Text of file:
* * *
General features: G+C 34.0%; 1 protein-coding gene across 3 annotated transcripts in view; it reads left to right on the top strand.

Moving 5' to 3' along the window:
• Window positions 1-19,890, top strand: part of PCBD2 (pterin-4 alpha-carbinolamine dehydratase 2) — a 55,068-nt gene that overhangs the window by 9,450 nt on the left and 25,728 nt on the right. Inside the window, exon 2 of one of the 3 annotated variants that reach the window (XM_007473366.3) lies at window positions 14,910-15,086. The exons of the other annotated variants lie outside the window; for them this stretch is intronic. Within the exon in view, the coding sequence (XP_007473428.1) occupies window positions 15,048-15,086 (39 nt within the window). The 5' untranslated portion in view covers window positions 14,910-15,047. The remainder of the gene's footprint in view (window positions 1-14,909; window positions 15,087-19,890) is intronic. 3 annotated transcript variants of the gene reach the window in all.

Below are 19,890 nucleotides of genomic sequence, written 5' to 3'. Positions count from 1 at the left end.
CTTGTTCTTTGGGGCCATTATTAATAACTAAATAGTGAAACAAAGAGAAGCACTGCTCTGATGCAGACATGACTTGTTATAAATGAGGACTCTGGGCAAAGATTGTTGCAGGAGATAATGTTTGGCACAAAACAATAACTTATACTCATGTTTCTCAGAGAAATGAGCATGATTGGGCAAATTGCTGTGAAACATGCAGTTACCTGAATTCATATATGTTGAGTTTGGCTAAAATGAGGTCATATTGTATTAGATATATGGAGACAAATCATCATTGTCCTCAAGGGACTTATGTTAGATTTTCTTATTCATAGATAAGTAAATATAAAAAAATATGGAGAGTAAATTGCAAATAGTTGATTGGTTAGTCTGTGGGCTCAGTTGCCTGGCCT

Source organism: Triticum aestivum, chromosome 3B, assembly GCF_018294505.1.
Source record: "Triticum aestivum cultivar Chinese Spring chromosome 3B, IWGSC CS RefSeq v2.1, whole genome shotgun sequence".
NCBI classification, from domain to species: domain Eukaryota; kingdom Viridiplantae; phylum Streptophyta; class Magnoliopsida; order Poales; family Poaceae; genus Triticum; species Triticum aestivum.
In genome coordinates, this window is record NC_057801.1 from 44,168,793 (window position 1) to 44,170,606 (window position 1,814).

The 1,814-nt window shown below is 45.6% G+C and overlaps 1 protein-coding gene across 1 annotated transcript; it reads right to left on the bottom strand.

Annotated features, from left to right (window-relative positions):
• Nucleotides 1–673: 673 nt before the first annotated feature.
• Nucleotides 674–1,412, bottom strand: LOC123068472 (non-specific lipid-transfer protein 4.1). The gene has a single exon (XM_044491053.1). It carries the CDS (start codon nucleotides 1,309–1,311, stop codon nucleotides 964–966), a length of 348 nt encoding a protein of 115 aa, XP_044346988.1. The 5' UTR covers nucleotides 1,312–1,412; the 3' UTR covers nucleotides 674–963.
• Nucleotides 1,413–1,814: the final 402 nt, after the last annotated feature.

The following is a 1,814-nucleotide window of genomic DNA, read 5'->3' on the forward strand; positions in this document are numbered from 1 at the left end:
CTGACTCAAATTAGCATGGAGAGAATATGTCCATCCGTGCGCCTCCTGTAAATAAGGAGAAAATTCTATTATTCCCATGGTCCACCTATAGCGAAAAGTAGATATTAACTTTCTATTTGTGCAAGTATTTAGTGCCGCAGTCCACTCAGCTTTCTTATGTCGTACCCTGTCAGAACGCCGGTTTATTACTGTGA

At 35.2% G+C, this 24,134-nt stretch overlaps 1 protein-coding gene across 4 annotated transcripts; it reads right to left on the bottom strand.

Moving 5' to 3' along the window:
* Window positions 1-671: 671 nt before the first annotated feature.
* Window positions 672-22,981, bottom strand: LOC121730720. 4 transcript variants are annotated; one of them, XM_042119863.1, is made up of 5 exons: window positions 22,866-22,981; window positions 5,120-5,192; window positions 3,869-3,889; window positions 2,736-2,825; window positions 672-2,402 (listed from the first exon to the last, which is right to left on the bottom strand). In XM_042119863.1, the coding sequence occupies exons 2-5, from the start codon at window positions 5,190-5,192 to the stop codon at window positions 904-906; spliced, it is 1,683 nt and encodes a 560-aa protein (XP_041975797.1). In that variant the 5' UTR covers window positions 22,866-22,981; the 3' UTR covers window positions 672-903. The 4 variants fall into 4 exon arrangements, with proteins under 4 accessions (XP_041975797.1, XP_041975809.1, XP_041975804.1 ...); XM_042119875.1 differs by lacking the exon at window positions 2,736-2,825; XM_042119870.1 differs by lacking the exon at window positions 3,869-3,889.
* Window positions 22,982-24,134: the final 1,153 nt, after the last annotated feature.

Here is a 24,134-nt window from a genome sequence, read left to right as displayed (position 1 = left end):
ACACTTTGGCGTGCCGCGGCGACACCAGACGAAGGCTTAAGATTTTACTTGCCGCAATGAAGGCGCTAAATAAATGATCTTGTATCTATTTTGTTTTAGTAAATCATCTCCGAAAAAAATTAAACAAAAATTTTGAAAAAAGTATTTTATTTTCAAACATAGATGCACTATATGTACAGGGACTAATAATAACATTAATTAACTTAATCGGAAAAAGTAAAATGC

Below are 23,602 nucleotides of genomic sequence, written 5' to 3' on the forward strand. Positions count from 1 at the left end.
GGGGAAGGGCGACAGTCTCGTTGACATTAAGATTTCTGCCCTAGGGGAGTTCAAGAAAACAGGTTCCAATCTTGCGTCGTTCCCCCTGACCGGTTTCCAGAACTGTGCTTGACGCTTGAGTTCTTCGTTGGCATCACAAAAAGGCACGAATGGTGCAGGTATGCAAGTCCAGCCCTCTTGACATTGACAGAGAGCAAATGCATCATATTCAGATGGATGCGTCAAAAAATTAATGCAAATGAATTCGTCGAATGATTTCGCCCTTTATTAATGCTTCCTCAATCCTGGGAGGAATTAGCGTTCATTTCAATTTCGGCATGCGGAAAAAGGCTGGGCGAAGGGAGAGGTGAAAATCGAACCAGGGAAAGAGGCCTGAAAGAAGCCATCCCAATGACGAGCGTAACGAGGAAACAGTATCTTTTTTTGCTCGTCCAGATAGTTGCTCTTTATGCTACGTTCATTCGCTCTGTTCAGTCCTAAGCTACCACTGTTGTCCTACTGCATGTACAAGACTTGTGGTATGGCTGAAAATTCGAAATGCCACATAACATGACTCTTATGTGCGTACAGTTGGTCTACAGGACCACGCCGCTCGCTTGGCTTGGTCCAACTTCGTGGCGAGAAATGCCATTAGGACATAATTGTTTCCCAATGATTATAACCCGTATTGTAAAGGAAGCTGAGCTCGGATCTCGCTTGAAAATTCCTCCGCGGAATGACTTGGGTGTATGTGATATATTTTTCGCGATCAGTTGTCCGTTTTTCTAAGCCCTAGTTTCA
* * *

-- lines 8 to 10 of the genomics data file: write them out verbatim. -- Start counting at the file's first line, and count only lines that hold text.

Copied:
NCBI classification, from domain to species: domain Eukaryota; kingdom Viridiplantae; phylum Streptophyta; class Magnoliopsida; order Poales; family Poaceae; genus Triticum; species Triticum aestivum.
In genome coordinates, this window is record NC_057801.1 from 44,168,793 (window position 1) to 44,170,606 (window position 1,814).

The 1,814-nt window shown below is 45.6% G+C and overlaps 1 protein-coding gene across 1 annotated transcript; it reads right to left on the bottom strand.